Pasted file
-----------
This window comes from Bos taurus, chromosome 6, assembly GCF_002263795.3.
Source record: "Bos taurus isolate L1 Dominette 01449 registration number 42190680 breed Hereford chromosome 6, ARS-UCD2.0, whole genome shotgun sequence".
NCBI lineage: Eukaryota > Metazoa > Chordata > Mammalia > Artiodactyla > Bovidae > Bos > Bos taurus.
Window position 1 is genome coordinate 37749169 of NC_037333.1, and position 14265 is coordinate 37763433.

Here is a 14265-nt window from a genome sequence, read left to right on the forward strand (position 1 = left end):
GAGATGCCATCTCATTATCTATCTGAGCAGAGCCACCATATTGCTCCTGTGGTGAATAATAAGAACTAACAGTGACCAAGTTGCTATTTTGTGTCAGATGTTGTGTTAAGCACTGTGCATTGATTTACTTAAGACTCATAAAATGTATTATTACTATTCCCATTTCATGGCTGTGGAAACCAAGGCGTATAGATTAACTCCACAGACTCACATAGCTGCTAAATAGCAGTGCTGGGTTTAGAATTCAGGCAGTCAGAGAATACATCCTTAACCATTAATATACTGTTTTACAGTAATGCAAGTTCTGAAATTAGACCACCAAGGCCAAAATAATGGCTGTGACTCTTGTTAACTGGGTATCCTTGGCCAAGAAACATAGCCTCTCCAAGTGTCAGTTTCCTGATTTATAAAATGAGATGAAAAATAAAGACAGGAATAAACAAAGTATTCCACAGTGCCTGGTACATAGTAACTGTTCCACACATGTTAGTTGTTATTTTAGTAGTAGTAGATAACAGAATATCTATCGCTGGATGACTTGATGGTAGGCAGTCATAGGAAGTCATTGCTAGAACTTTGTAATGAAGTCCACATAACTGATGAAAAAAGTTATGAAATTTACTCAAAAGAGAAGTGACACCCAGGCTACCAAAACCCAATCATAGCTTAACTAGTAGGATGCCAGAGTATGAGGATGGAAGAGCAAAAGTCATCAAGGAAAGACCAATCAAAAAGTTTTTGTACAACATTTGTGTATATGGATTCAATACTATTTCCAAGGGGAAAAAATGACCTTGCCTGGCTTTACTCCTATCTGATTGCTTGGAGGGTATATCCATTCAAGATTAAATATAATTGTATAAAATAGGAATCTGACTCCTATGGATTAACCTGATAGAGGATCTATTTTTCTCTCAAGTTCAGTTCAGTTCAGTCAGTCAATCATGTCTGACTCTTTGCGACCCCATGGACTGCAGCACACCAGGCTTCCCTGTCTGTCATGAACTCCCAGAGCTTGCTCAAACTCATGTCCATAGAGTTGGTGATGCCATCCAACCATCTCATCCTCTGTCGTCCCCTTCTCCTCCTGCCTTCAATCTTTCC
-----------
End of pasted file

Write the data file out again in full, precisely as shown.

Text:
This window comes from Bos taurus, chromosome 6, assembly GCF_002263795.3.
Source record: "Bos taurus isolate L1 Dominette 01449 registration number 42190680 breed Hereford chromosome 6, ARS-UCD2.0, whole genome shotgun sequence".
NCBI lineage: Eukaryota > Metazoa > Chordata > Mammalia > Artiodactyla > Bovidae > Bos > Bos taurus.
Window position 1 is genome coordinate 37749169 of NC_037333.1, and position 14265 is coordinate 37763433.

Here is a 14265-nt window from a genome sequence, read left to right on the forward strand (position 1 = left end):
GAGATGCCATCTCATTATCTATCTGAGCAGAGCCACCATATTGCTCCTGTGGTGAATAATAAGAACTAACAGTGACCAAGTTGCTATTTTGTGTCAGATGTTGTGTTAAGCACTGTGCATTGATTTACTTAAGACTCATAAAATGTATTATTACTATTCCCATTTCATGGCTGTGGAAACCAAGGCGTATAGATTAACTCCACAGACTCACATAGCTGCTAAATAGCAGTGCTGGGTTTAGAATTCAGGCAGTCAGAGAATACATCCTTAACCATTAATATACTGTTTTACAGTAATGCAAGTTCTGAAATTAGACCACCAAGGCCAAAATAATGGCTGTGACTCTTGTTAACTGGGTATCCTTGGCCAAGAAACATAGCCTCTCCAAGTGTCAGTTTCCTGATTTATAAAATGAGATGAAAAATAAAGACAGGAATAAACAAAGTATTCCACAGTGCCTGGTACATAGTAACTGTTCCACACATGTTAGTTGTTATTTTAGTAGTAGTAGATAACAGAATATCTATCGCTGGATGACTTGATGGTAGGCAGTCATAGGAAGTCATTGCTAGAACTTTGTAATGAAGTCCACATAACTGATGAAAAAAGTTATGAAATTTACTCAAAAGAGAAGTGACACCCAGGCTACCAAAACCCAATCATAGCTTAACTAGTAGGATGCCAGAGTATGAGGATGGAAGAGCAAAAGTCATCAAGGAAAGACCAATCAAAAAGTTTTTGTACAACATTTGTGTATATGGATTCAATACTATTTCCAAGGGGAAAAAATGACCTTGCCTGGCTTTACTCCTATCTGATTGCTTGGAGGGTATATCCATTCAAGATTAAATATAATTGTATAAAATAGGAATCTGACTCCTATGGATTAACCTGATAGAGGATCTATTTTTCTCTCAAGTTCAGTTCAGTTCAGTCAGTCAATCATGTCTGACTCTTTGCGACCCCATGGACTGCAGCACACCAGGCTTCCCTGTCTGTCATGAACTCCCAGAGCTTGCTCAAACTCATGTCCATAGAGTTGGTGATGCCATCCAACCATCTCATCCTCTGTCGTCCCCTTCTCCTCCTGCCTTCAATCTTTCC